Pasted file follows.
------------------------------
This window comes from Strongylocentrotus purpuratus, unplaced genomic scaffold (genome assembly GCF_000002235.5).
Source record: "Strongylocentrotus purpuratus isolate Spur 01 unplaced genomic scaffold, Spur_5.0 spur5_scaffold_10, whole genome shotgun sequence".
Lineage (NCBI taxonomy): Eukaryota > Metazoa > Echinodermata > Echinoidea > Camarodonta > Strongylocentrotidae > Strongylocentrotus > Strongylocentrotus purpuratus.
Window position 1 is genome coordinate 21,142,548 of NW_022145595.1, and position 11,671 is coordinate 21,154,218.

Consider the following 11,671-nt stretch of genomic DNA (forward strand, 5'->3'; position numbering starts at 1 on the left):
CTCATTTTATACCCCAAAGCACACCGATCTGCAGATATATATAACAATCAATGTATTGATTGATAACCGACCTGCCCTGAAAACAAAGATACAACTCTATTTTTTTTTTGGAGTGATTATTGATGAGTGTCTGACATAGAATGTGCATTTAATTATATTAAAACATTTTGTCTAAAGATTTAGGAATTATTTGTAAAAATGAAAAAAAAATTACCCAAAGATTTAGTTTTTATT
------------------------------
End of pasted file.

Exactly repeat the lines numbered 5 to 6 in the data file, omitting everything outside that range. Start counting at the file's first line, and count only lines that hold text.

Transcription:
Consider the following 11,671-nt stretch of genomic DNA (forward strand, 5'->3'; position numbering starts at 1 on the left):
CTCATTTTATACCCCAAAGCACACCGATCTGCAGATATATATAACAATCAATGTATTGATTGATAACCGACCTGCCCTGAAAACAAAGATACAACTCTATTTTTTTTTTGGAGTGATTATTGATGAGTGTCTGACATAGAATGTGCATTTAATTATATTAAAACATTTTGTCTAAAGATTTAGGAATTATTTGTAAAAATGAAAAAAAAATTACCCAAAGATTTAGTTTTTATT